Tuesday, September 13, 2011

Christian Persecution

As one may expect, the dissolution of the rule of law opens the door for attacks upon minorities who are terribly vulnerable.  Yet this reports talks mostly about events completely outside the present situation in the Arab world.  Sporadic attacks on Christians are underway whenever security breaks down and there is little one can do about it.  We are all waiting for the Arab world to make its transition into the modern world of which the Arab spring will turn out to be an important step.

At the same time Christian conversions are occurring at an increasing rate in the Muslim world however unlikely that may seem.  The advent of mass media has thrown open the doors for exactly this to occur.

The Arab spring, whatever the outcome locally is about the people demanding a say in their futures through some form of representative government.  So long as the people are prepared to hit the bricks, extremist ideology as a convenient road to power will be stifled.  The mob has learned to absorb casualties as we are now watching in Syria.  Such a power simmering and watching through social media forces those who wish to govern to do so in the interests of all.

Can mob power be turned against a sectarian target?  Of course, but it can only destroy as we have seen in Somalia.  Governing councils will naturally work to avoid just such scenarios.

The Arab Spring and Christian Persecution

Posted by Joseph Puder Bio ↓ on Sep 8th, 2011

While the Western media and governments have been preoccupied with the so called “Arab Spring,” little if any attention has been paid to the increased persecution of Christians in the Muslim Middle East.

Throughout the region, Christians have been targeted by Muslim mobs killing innocent bystanders, burning churches, and destroying Christian properties. Interviewed by The National on June 19, 2011, Rowan Williams, the Archbishop of Canterbury declared that the Arab Spring is posing a threat to Christian minorities throughout the Middle East.  He added that “extremists were filling vacuums left by ousting of autocratic regimes,” and “leading to Copts being targeted in Egypt.”  In Syria, Archbishop Williams warned, “tensions between Christian communities and Muslim majorities were reaching breaking point.”  And, he added that Christians in northern Iraq had been subjected to a form of “ethnic cleansing.”  The archbishop made his comments in an interview with BBC radio on August 30, during which he said that even in Bethlehem, Christ’s birthplace, the once-majority Christian population had now become a “marginalized minority.”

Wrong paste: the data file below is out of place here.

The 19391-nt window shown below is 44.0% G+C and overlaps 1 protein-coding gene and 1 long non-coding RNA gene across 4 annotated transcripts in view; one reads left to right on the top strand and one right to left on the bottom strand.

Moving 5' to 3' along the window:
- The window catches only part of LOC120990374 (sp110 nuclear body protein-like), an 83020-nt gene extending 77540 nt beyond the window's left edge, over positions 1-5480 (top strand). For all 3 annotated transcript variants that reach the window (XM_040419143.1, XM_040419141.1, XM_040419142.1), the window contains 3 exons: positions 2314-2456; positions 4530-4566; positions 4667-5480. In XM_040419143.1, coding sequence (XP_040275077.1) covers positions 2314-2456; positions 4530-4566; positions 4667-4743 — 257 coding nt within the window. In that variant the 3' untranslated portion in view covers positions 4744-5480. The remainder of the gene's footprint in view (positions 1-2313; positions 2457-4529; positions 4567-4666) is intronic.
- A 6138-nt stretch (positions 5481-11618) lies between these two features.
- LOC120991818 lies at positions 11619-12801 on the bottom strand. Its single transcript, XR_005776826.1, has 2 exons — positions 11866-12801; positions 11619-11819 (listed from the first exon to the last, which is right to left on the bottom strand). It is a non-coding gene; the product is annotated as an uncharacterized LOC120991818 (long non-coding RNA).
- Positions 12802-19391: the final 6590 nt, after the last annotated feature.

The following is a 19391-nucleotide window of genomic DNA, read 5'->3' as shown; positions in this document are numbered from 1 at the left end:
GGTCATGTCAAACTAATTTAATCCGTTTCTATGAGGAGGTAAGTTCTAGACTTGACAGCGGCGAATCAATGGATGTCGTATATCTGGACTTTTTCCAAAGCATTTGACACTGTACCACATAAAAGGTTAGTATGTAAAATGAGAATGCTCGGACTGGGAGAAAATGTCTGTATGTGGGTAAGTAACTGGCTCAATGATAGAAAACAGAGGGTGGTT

The Voice of Russia radio interviewed Egyptian Human Rights activist, Waukee Yakub, and when asked what happened between the Salafi Muslim groups and the Coptic-Christians he replied: “After the revolution of January 25th Salafis came to power. And the only side with which they conflict a lot with is the Coptic Orthodox Christians. They know we are peaceful people and we don’t hurt anyone and they started attacking churches, stop attacking even other Muslim people – the Sufi Muslims that they don’t like. What’s happening now is that it seems like the Military Council that rules the country right now is totally involved with them and constantly agrees them. We have videos and lots of pictures that prove that they do nothing when it comes to attacks on Christians.”